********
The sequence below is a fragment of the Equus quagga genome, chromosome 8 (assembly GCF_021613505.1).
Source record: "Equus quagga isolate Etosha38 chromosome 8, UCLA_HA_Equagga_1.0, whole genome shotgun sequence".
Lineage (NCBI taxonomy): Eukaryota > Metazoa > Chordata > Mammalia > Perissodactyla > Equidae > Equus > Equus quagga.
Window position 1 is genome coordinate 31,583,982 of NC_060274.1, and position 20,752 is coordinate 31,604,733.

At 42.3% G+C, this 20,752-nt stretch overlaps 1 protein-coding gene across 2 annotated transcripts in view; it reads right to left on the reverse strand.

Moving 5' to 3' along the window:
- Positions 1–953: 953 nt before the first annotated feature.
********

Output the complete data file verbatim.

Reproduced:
The sequence below is a fragment of the Equus quagga genome, chromosome 8 (assembly GCF_021613505.1).
Source record: "Equus quagga isolate Etosha38 chromosome 8, UCLA_HA_Equagga_1.0, whole genome shotgun sequence".
Lineage (NCBI taxonomy): Eukaryota > Metazoa > Chordata > Mammalia > Perissodactyla > Equidae > Equus > Equus quagga.
Window position 1 is genome coordinate 31,583,982 of NC_060274.1, and position 20,752 is coordinate 31,604,733.

At 42.3% G+C, this 20,752-nt stretch overlaps 1 protein-coding gene across 2 annotated transcripts in view; it reads right to left on the reverse strand.

Moving 5' to 3' along the window:
- Positions 1–953: 953 nt before the first annotated feature.